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Blogging ethics news sites should emulate

September 3, 2009

Ryan Blethen penned an editorial the other weekend in which he advised that people be careful when posting on the Internet. At the time, I wondered out loud who he might be lecturing to, figuring this was one of those “dad” (MSM) gives the “kids” (neighborhood bloggers) a talkin’ to about responsibility. Then came the news that The Seattle Times had entered into a partnership with a handful of neighborhood blogs. OK, so maybe he was just addressing irresponsible bloggers. I still think he was somewhat misguided in directing his advice at “bloggers” en masse.

Whatever the target, his advice was good in general (“there is a line where free speech can go too far and real damage is done”). There’s a flip side to his editorial—which advocates that old journalism ethics standards to be upheld by bloggers—however: Blogging ethics can, and should, be applied to old journalism institutions. For example:

  • Link to sources/references and link directly. The point of this is twofold: Credit your source and make it easier for your readers to access that source (no one should have to navigate to some site’s home page a hunt for the information you found).
  • Link in text. We’re not printing books here—no one’s going to scroll to the end of the page to check all your footnotes.
  • Be present in comment threads. Putting up a story and leaving it is like yelling something at a bar and then retreating to the back room, figuring everyone will discuss the point you just made.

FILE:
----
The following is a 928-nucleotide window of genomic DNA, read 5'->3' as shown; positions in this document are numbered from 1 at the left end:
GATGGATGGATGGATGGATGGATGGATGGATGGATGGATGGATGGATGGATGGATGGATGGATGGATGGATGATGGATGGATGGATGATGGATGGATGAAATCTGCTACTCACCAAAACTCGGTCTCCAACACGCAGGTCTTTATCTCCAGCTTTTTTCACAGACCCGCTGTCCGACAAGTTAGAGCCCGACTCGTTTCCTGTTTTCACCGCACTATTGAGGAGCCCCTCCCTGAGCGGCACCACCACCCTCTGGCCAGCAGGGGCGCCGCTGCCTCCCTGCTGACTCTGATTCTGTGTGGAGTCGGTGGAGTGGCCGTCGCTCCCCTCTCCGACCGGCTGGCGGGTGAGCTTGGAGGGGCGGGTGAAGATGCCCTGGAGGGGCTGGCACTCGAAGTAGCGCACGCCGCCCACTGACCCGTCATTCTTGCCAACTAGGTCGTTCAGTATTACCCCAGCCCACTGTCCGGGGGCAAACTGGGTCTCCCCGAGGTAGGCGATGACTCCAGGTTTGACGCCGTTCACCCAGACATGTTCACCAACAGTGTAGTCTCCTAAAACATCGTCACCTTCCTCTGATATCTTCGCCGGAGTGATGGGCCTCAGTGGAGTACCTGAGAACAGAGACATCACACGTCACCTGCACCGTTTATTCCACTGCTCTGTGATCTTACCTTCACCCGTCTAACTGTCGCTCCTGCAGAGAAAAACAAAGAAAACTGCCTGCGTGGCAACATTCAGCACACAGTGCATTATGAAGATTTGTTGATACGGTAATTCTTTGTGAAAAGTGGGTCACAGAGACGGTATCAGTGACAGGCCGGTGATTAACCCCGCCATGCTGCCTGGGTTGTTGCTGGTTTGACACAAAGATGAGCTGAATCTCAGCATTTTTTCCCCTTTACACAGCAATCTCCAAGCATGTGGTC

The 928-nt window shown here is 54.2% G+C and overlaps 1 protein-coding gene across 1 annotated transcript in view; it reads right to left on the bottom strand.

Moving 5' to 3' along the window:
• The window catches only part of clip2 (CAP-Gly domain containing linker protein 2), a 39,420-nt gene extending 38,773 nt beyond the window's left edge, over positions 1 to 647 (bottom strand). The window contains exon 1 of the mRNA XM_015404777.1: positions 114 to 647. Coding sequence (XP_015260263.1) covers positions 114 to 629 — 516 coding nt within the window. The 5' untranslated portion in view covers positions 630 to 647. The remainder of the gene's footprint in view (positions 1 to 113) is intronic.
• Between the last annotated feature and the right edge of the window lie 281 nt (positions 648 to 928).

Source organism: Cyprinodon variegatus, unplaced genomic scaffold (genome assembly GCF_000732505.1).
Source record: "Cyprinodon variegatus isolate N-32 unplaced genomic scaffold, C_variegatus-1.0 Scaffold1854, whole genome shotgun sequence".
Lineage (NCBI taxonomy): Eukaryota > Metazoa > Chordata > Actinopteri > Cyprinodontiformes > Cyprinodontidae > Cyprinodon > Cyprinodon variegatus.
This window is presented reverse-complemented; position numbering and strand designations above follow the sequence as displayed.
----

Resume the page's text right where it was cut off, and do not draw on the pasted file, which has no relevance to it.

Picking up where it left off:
• When you cite another news source’s report, link to it. This gets me more than anything else: A news site starts a sentence off with, “The [competing news source] reports…” and then pastes another site’s text—with no link back to the original page. This, to me, is straight-up stealing, unless you’ve got some kind of business arrangement (in which case, explain that, because it just looks bad)—Mark Glaser would agree. And don’t retell their entire story and then link to them. What incentive is there to click when you’ve already given away all the information? Instead, give a quick summary, link out and promise more information when you get it (at which point, you provide original reporting). (Aside: The fact that news sites break this rule and then accuse Google of “stealing” is mind numbingly stupid and hypocritical.)

One last point, as long as we’re talking about courtesy: Just because it’s a blog doesn’t mean it’s not recognizing all the conventions of traditional journalism—recognize that.

Any other rules news sites should be observing? I know I can’t have thought of everything.

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